It shows ticks using a proboscis-like appendage whose resemblance to a chainsaw seems quite timely on the eve of Halloween. And the text by James Gorman begins with this ghoulish lead:

Chain saws, hockey masks and the undead are all classic symbols of horror. But for a true shiver of dread, take a look at a tick.
When seen with an electron microscope, a tick’s mouth has what look like twin saws (chelicerae) flanking an appendage (a hypostome) that appears to be the kind of long, barbed sword that a villain in a video game might favor.

The Times also links to a paper in the Proceedings of the Royal Society detailing those nefarious tick methods. Personally, I’m thinking the video alone will be enough to change my ways. Readers?
(H/T Tom Anthony)

Doc: Lyme Underreporting ‘No Surprise’ But Big Problem

It was big news this week when the CDC announced that cases of Lyme disease were vastly underreported and that, in fact, about 300,000 Americans are diagnosed with the disease each year — 10 times its previous estimate. Lyme disease now has this distinction according to the public health authorities: It’s the most commonly reported tick-borne illness in the United States.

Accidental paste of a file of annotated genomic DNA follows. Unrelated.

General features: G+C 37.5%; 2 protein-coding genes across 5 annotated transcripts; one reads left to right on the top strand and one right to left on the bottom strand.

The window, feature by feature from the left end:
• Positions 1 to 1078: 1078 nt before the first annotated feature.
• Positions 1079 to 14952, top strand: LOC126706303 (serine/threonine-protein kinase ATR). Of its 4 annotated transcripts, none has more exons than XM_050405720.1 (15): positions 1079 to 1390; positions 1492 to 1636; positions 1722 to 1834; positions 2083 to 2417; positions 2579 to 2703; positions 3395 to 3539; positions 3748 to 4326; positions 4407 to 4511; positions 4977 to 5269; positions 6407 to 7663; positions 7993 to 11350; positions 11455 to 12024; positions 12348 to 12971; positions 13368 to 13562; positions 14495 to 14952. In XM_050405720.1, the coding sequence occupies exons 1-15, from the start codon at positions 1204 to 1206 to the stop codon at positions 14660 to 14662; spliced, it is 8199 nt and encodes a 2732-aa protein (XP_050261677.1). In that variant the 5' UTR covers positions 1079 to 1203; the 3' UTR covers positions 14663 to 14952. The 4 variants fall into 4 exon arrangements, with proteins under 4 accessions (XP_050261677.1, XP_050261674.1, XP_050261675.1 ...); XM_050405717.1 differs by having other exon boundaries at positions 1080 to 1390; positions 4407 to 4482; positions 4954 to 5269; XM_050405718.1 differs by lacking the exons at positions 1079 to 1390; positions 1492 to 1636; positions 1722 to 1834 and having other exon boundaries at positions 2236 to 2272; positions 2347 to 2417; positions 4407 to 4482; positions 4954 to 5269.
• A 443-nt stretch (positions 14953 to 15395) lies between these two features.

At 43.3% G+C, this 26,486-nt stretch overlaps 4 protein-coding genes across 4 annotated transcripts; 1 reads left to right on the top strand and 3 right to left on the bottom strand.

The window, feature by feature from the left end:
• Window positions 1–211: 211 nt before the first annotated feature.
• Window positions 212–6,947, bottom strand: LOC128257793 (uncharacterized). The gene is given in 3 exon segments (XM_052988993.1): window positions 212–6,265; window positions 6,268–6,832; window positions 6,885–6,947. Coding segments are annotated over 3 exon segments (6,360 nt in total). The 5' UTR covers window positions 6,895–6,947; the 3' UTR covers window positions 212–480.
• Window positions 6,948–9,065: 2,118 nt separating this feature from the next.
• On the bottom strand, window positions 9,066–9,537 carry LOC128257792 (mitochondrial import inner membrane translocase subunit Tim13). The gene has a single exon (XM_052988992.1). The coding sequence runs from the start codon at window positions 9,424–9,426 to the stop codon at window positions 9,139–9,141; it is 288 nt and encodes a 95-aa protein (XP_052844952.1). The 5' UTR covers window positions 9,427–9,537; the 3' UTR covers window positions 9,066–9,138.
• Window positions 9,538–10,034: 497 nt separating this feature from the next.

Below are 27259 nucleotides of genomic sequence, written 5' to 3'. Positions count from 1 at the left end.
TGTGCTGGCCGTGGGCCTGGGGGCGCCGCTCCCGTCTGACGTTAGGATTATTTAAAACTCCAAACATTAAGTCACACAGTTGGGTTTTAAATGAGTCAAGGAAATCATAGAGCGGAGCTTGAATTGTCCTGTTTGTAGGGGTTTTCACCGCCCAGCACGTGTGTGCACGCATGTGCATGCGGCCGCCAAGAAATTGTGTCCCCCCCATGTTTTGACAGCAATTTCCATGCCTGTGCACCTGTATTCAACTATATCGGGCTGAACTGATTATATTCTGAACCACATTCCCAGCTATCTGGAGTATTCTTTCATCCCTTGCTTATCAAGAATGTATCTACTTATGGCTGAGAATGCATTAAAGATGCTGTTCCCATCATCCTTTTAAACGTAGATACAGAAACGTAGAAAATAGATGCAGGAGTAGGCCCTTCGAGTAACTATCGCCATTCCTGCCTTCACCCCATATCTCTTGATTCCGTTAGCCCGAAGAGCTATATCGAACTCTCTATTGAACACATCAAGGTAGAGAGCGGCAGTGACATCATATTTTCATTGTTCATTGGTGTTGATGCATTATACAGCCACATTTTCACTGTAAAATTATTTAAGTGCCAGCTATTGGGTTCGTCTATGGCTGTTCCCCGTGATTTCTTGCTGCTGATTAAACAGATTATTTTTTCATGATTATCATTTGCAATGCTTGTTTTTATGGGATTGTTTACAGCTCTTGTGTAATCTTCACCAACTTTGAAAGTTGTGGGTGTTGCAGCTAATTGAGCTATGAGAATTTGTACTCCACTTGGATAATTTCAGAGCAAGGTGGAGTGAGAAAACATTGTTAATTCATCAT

In the latest NEJM Journal Watch’s HIV and ID Observations blog post, Dr. Paul Sax, clinical director of the HIV Program and Division of Infectious Diseases at Brigham and Women’s Hospital and professor of medicine at Harvard Medical School, writes that he’s not at all surprised by the Lyme disease underreporting and offers a few theories on what’s behind it:

Go ahead, check my math — that’s a whopping 10:1 ratio of actual to reported patients with Lyme, highlighting that this reporting is something we clinicians just don’t do very well.

And it’s no surprise to me at all.

Here’s why:

–Clinicians are busy doing other stuff, most importantly taking care of their patients.
Lyme is one of many reportable diseases — take a look at this list!
–It’s annoying. If you asked 100 doctors and nurses what they like least about practicing medicine, 74.39% would say “the paperwork.”
–The forms can’t be completed quickly, as they request detailed information about dates of exposure and onset of illness, presence of diverse associated symptoms, and evaluations for ancillary diseases. Plus, they’re paper forms — a particular problem in an increasingly web-based and electronic medical record world. As for the specific dates of possible exposure and onset of symptoms? “I just lie,” one PCP told me.
–“Soft calls” won’t get reported at all. Think about the febrile, achy patient in the summer who’s just spent a weekend hiking in the woods, saying ticks were everywhere, then gets treated (appropriately) for suspected Lyme. That may be the billing code the clinician uses, but often as not, no Lyme test is sent.